Rarely has my enthusiasm for a restaurant started with just a humble cup of tea. I wasn't planning on having a hot drink, in Escondido no less, on a day when the mercury planted itself firmly in the mid-90s. But there I was, hacking and sniffling with a summer cold after a few days of damp beach camping. The relaxed and professional staff at The Wooden Spoon (805 East Valley Parkway) kindly tucked me into a window seat and made me pine just a bit less for my couch and some NyQuil.
I was there for the food, but my achy lungs were immediately cheered by the attention paid to the tea service, a hassle for most restaurant servers to put together. It included a modern and elegant teapot, my own little dish of honey and a brown speckled cup that fit my hands. The care that goes into these small, precious details is usually a clue that a restaurant cares about the guest experience. There's joy in these details, and they evoke a feeling of being hosted in someone's home. It's what you'd hope to feel in a restaurant where the intention is to redefine comfort food.
After floating on a dreamy haze of hot tea, I quickly came back to earth by barreling through a dish of pork rinds. There's no irony or quirk to this dish. It's a big bowl filled with puffy, deafeningly crunchy pork skin, fried until pale gold and doused in a wonderful amount of salt and tangy malt vinegar.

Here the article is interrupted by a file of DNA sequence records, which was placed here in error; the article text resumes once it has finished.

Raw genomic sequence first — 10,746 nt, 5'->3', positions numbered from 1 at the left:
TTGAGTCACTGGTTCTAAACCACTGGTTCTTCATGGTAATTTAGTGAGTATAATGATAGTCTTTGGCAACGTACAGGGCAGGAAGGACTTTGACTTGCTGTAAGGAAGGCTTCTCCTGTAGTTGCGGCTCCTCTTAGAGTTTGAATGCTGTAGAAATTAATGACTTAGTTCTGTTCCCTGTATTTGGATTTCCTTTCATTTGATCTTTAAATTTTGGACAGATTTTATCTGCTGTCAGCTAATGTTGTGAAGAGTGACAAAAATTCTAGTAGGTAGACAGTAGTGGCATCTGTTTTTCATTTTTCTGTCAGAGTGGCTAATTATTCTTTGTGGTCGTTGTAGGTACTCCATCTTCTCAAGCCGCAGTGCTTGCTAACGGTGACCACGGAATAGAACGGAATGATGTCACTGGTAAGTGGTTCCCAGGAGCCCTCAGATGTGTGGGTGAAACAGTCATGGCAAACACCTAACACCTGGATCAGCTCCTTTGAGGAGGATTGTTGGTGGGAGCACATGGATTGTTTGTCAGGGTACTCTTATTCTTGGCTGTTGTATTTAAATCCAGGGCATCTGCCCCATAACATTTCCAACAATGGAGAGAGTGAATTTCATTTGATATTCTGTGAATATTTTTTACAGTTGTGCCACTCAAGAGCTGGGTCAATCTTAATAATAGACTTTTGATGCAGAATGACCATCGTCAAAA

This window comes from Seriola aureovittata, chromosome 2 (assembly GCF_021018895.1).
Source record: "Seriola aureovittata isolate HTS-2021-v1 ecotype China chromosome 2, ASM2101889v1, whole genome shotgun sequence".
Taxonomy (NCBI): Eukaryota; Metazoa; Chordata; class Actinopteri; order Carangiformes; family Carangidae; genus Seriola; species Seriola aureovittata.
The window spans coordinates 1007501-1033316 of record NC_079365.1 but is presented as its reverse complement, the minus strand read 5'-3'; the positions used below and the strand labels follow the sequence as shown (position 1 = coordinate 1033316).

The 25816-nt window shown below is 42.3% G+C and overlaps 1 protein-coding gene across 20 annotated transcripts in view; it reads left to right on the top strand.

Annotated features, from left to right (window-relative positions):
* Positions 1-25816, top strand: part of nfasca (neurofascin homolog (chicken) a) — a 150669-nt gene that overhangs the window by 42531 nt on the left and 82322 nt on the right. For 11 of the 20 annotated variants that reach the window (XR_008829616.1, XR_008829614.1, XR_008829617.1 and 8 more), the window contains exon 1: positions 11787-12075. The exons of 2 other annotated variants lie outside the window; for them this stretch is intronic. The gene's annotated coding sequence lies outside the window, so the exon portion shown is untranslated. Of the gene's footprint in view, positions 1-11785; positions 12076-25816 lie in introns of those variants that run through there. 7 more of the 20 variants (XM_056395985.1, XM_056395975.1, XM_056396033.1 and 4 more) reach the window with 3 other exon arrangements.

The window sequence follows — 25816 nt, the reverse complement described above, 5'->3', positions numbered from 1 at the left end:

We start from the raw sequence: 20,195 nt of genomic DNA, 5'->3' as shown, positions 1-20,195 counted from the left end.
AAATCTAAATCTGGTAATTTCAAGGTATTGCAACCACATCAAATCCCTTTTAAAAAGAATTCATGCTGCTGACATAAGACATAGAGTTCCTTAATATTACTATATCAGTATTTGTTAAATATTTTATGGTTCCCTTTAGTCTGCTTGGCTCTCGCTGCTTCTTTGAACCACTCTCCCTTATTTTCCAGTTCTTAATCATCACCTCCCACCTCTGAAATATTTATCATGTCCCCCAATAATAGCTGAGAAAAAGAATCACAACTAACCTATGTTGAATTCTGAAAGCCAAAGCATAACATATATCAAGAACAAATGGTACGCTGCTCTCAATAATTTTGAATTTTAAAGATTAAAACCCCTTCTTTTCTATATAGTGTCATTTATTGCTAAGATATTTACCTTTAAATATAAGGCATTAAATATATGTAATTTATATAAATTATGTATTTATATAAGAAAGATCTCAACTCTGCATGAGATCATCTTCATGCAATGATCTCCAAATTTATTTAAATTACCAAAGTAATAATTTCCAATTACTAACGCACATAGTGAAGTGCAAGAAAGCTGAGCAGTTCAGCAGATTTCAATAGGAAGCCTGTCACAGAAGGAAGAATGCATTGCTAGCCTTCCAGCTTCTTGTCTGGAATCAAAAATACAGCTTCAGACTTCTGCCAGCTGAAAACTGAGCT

A good 10 to 15 minutes into my meal the cooling pork rinds were still popping like the noisiest bowl of Rice Krispies, salty and chattering and demanding to be eaten.
Do say “yes please” to the compressed melon salad. What's not to love about fresh melon made extra juicy and glistening through some sort of magical voodoo where the juice is extracted and then put back into the fruit? And then they add beer doughnuts that are hot, chewy and savory. Drag them through a delicate ricotta cream, hop syrup or the very subtle olive oil powder.
Now let's talk chicken. There were fancier, more advanced sounding entrees on the menu, but the incredibly simple-sounding Mary's Chicken intrigued me. A braised leg, some steamed rice and grilled corn is a perfect example of how comfort food isn't about yet another version of mac 'n' cheese or about how much bacon can be stuffed into another food. This dish was one of the best I've had in years anywhere in San Diego County. Crispy-skinned white parts and a pile of deconstructed dark parts swam together in a rich, chestnut gravy that tasted sublimely of nothing more than chicken fond. Sweet, charred corn added color and crunch, and everything soaked into a simple base of perfectly steamed white rice. Topped with a quivering, barely cooked egg, the simplicity and richness of this meal was divine. Thankfully there was a low din of chatter and sizzle masking my groans of delight.
Tradition lured me at dessert time. Three piping-hot chocolate chip cookies were baked to order and delivered with a personal bottle of cold, organic milk. Keep your fancy tortes and elaborate confections. There is no better dessert than milk and cookies.
Countless restaurants declare their reinvention of, or twists on, comfort food. The Wooden Spoon does more than redefine and reinvent the idea of comfort food. It delivers on what that food is to all of us: memory, quality, intention and love.